Dynamic Witnesses for Static Type Errors (or, ill-typed programs usually go wrong) by Eric L. Seidel, Ranjit Jhala, Westley Weimer:
Sounds like a great idea to make type systems more accessible, particularly for beginners. The current limitations are described the discussion, section 54:
It's also not clear whether this would produce proper witnesses for violations of higher kinded types or other more sophisticated uses of type systems. There are plenty of examples where invariants are encoded in types, eg. lightweight static capabilities.
How to Build Static Checking Systems Using Orders of Magnitude Less Code, by Fraser Brown Andres Notzli Dawson Engler:
Looks like an interesting approach with some compelling results, and will make a good tool for the toolbox. See also the Reddit thread for further discussion.
GADTs Meet Their Match: Pattern-Matching Warnings That Account for GADTs, Guards, and Laziness by Georgios Karachalias, Tom Schrijvers, Dimitrios Vytiniotis, Simon Peyton Jones:
Another great paper on a very useful incremental improvement on GADTs as found in Haskell, OCaml and Idris. Exhaustiveness checking is critical for a type system's effectiveness, and the redundant matching warnings are a nice bonus.
I am about to make some changes to the name server definitions. Since changes take time to propagate, you may have trouble reaching the site for awhile. If this happens, try using the .com domain instead of the preferred .org domain.
Lambda the Ultimate is now running on a new, faster, more reliable server. The old one is now, uh... pining for the fjords. This should resolve the increasingly frequent outages we've seen recently. Because the old server had started failing, we didn't have time to do as much quality control on the migration as we would have liked. If anyone notices any issues with the site, please comment in this thread. Currently known issues:
As many of you know we have been suffering for a long time from the deficiencies of Drupal. We have not updated our infrastructure for a long time. Among the features members have been asking for are better integration with other sites and more social features. In particular, many said they want to be able to mark the posts that they find particularly helpful. I am happy to announce that we have big news!
In the coming days we will be migrating LtU from Drupal to Facebook. All the awesome features of Facebook will be automatically available; in particular the "Like" mechanism. You will also be able to share photos with other PLT enthusiasts, re-share their shares etc. Best of all, you will be guaranteed the privacy standards of Facebook.
Rest assured, we have not made this decision without considering the alternatives. We studied Google+ but given Google's unprovoked assault on RSS with the decision to discontinue Google Reader we found it unconscionable to go with Google.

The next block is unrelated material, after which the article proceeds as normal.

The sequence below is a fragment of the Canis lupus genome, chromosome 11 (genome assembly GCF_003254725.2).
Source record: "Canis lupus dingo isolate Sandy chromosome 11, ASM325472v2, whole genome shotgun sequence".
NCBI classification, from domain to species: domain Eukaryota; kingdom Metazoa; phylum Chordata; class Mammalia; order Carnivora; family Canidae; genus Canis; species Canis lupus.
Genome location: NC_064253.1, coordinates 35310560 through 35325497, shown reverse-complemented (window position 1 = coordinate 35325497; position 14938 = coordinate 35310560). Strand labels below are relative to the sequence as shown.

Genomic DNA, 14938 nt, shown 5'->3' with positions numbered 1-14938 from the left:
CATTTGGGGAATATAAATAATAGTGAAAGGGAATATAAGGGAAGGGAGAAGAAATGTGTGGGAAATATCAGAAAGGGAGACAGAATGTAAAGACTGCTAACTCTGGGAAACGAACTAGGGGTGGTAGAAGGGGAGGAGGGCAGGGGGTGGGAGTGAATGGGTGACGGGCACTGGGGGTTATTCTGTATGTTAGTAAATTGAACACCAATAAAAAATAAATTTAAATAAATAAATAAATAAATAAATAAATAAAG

LtU's twitter feed will have to go, I am afraid, given the relationship between our new home and twitter. Hopefully this issue will be resolved once twitter gives up and is acquired by FB.
The LtU feed will have ads, per usual on FB. I know this is somewhat of an inconvenience, but at least the ads you will be served will be personalized.
Ehud and the LtU Team.
 I am assured that ads for dynamically typed and scripting languages will never be served to you again after you mark them as "offensive" once.
Earlier today I enabled a drupal feature that list the names of users currently online. It was on the bottom of the right-hand navigation bar, and looked something like this:
Some might see this as a privacy violation or otherwise object. Since I heard complaints I disabled this feature. What do you think?
Due to issues with spam accounts I have suspended the creation of new accounts. New members cannot sign up for an account at the moment. I apologize for the inconvenience.
So, LtU is 12!! I don't think this should go unnoticed. But as I was mostly quiet around here this year I am not qualified to offer a state of the lambda retrospective. Feel free to do so in the comments and, as they say, have some '(cake).
While ethics aren't normal LtU fare, it's sometimes interesting to see how our technical discussions fit into a larger picture.
In When Formal Systems Kill: Computer Ethics and Formal Methods February, 2012, Darren Abramson and Lee Pike make the case that the ubiquity of computing in safety critical systems and systems that can create real economic harm means that formal methods should not just be technical and economic discussions but ethical ones as well.
They also spend a good amount of time giving a lay overview of the practical, economic challenges faced by formal methods.
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